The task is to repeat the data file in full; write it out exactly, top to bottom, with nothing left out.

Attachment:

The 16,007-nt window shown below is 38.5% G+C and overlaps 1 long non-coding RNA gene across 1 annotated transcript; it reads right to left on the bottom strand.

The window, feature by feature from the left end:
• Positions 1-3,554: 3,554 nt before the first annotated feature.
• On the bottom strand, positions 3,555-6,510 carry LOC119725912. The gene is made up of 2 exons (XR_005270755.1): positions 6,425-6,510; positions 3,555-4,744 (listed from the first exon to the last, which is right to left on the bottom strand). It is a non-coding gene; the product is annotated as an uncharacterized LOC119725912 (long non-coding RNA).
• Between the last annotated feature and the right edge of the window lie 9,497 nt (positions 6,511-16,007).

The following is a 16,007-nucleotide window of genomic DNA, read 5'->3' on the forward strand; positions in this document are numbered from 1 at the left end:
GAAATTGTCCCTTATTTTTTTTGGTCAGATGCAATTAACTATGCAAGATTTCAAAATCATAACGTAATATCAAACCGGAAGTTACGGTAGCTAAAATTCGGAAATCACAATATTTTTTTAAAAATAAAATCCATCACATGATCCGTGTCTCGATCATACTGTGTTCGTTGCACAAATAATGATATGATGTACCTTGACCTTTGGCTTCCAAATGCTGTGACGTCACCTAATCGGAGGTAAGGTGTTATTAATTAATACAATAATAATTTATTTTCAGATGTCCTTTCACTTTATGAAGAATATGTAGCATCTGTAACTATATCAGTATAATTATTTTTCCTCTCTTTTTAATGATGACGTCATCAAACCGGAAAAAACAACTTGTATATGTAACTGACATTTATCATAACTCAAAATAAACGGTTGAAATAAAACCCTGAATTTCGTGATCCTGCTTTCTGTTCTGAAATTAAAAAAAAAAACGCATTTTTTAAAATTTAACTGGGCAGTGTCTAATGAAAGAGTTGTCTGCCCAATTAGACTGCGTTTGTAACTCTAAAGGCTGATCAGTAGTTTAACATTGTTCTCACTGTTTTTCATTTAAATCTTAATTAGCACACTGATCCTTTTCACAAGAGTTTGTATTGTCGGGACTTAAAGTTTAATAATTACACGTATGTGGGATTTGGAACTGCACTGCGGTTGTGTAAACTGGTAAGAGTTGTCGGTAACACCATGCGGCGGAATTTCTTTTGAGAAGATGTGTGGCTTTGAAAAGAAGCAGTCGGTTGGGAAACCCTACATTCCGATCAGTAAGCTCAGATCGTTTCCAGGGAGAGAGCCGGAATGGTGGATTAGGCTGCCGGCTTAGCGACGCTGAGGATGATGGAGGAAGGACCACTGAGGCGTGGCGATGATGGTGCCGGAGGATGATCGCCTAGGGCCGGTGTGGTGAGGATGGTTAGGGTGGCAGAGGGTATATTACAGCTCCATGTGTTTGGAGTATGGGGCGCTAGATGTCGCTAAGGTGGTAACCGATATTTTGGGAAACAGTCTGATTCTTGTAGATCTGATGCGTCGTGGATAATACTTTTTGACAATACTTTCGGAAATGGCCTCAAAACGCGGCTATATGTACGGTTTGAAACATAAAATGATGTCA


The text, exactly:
The 16,007-nt window shown below is 38.5% G+C and overlaps 1 long non-coding RNA gene across 1 annotated transcript; it reads right to left on the bottom strand.

The window, feature by feature from the left end:
• Positions 1-3,554: 3,554 nt before the first annotated feature.
• On the bottom strand, positions 3,555-6,510 carry LOC119725912. The gene is made up of 2 exons (XR_005270755.1): positions 6,425-6,510; positions 3,555-4,744 (listed from the first exon to the last, which is right to left on the bottom strand). It is a non-coding gene; the product is annotated as an uncharacterized LOC119725912 (long non-coding RNA).
• Between the last annotated feature and the right edge of the window lie 9,497 nt (positions 6,511-16,007).

The following is a 16,007-nucleotide window of genomic DNA, read 5'->3' on the forward strand; positions in this document are numbered from 1 at the left end:
GAAATTGTCCCTTATTTTTTTTGGTCAGATGCAATTAACTATGCAAGATTTCAAAATCATAACGTAATATCAAACCGGAAGTTACGGTAGCTAAAATTCGGAAATCACAATATTTTTTTAAAAATAAAATCCATCACATGATCCGTGTCTCGATCATACTGTGTTCGTTGCACAAATAATGATATGATGTACCTTGACCTTTGGCTTCCAAATGCTGTGACGTCACCTAATCGGAGGTAAGGTGTTATTAATTAATACAATAATAATTTATTTTCAGATGTCCTTTCACTTTATGAAGAATATGTAGCATCTGTAACTATATCAGTATAATTATTTTTCCTCTCTTTTTAATGATGACGTCATCAAACCGGAAAAAACAACTTGTATATGTAACTGACATTTATCATAACTCAAAATAAACGGTTGAAATAAAACCCTGAATTTCGTGATCCTGCTTTCTGTTCTGAAATTAAAAAAAAAAACGCATTTTTTAAAATTTAACTGGGCAGTGTCTAATGAAAGAGTTGTCTGCCCAATTAGACTGCGTTTGTAACTCTAAAGGCTGATCAGTAGTTTAACATTGTTCTCACTGTTTTTCATTTAAATCTTAATTAGCACACTGATCCTTTTCACAAGAGTTTGTATTGTCGGGACTTAAAGTTTAATAATTACACGTATGTGGGATTTGGAACTGCACTGCGGTTGTGTAAACTGGTAAGAGTTGTCGGTAACACCATGCGGCGGAATTTCTTTTGAGAAGATGTGTGGCTTTGAAAAGAAGCAGTCGGTTGGGAAACCCTACATTCCGATCAGTAAGCTCAGATCGTTTCCAGGGAGAGAGCCGGAATGGTGGATTAGGCTGCCGGCTTAGCGACGCTGAGGATGATGGAGGAAGGACCACTGAGGCGTGGCGATGATGGTGCCGGAGGATGATCGCCTAGGGCCGGTGTGGTGAGGATGGTTAGGGTGGCAGAGGGTATATTACAGCTCCATGTGTTTGGAGTATGGGGCGCTAGATGTCGCTAAGGTGGTAACCGATATTTTGGGAAACAGTCTGATTCTTGTAGATCTGATGCGTCGTGGATAATACTTTTTGACAATACTTTCGGAAATGGCCTCAAAACGCGGCTATATGTACGGTTTGAAACATAAAATGATGTCA